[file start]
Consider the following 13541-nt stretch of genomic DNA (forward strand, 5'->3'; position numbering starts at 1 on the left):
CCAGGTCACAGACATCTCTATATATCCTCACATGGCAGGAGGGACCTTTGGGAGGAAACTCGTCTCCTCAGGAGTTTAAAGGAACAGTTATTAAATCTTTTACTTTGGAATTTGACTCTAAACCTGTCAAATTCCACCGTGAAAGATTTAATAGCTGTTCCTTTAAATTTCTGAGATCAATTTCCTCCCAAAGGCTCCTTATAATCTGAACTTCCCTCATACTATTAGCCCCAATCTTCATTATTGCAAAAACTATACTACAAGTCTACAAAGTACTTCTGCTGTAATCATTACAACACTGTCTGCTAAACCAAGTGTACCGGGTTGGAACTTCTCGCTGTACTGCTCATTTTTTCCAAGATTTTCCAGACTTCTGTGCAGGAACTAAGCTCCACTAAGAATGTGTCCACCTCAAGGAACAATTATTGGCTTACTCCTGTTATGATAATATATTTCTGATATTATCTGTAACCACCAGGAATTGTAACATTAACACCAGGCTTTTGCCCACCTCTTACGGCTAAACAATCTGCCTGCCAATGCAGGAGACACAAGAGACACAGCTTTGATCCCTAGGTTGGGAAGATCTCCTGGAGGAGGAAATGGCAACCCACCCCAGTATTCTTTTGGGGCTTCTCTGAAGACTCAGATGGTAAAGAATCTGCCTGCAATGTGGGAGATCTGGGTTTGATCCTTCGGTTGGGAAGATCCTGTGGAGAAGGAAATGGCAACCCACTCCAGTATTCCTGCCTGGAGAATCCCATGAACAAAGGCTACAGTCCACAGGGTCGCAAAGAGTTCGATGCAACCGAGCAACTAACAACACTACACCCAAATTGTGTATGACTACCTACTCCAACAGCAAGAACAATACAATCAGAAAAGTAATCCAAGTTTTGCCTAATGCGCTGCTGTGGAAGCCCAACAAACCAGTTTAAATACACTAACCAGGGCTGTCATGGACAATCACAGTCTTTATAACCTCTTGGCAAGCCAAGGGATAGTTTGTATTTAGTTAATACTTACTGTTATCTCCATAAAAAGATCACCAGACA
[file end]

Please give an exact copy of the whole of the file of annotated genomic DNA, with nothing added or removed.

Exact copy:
Consider the following 13541-nt stretch of genomic DNA (forward strand, 5'->3'; position numbering starts at 1 on the left):
CCAGGTCACAGACATCTCTATATATCCTCACATGGCAGGAGGGACCTTTGGGAGGAAACTCGTCTCCTCAGGAGTTTAAAGGAACAGTTATTAAATCTTTTACTTTGGAATTTGACTCTAAACCTGTCAAATTCCACCGTGAAAGATTTAATAGCTGTTCCTTTAAATTTCTGAGATCAATTTCCTCCCAAAGGCTCCTTATAATCTGAACTTCCCTCATACTATTAGCCCCAATCTTCATTATTGCAAAAACTATACTACAAGTCTACAAAGTACTTCTGCTGTAATCATTACAACACTGTCTGCTAAACCAAGTGTACCGGGTTGGAACTTCTCGCTGTACTGCTCATTTTTTCCAAGATTTTCCAGACTTCTGTGCAGGAACTAAGCTCCACTAAGAATGTGTCCACCTCAAGGAACAATTATTGGCTTACTCCTGTTATGATAATATATTTCTGATATTATCTGTAACCACCAGGAATTGTAACATTAACACCAGGCTTTTGCCCACCTCTTACGGCTAAACAATCTGCCTGCCAATGCAGGAGACACAAGAGACACAGCTTTGATCCCTAGGTTGGGAAGATCTCCTGGAGGAGGAAATGGCAACCCACCCCAGTATTCTTTTGGGGCTTCTCTGAAGACTCAGATGGTAAAGAATCTGCCTGCAATGTGGGAGATCTGGGTTTGATCCTTCGGTTGGGAAGATCCTGTGGAGAAGGAAATGGCAACCCACTCCAGTATTCCTGCCTGGAGAATCCCATGAACAAAGGCTACAGTCCACAGGGTCGCAAAGAGTTCGATGCAACCGAGCAACTAACAACACTACACCCAAATTGTGTATGACTACCTACTCCAACAGCAAGAACAATACAATCAGAAAAGTAATCCAAGTTTTGCCTAATGCGCTGCTGTGGAAGCCCAACAAACCAGTTTAAATACACTAACCAGGGCTGTCATGGACAATCACAGTCTTTATAACCTCTTGGCAAGCCAAGGGATAGTTTGTATTTAGTTAATACTTACTGTTATCTCCATAAAAAGATCACCAGACA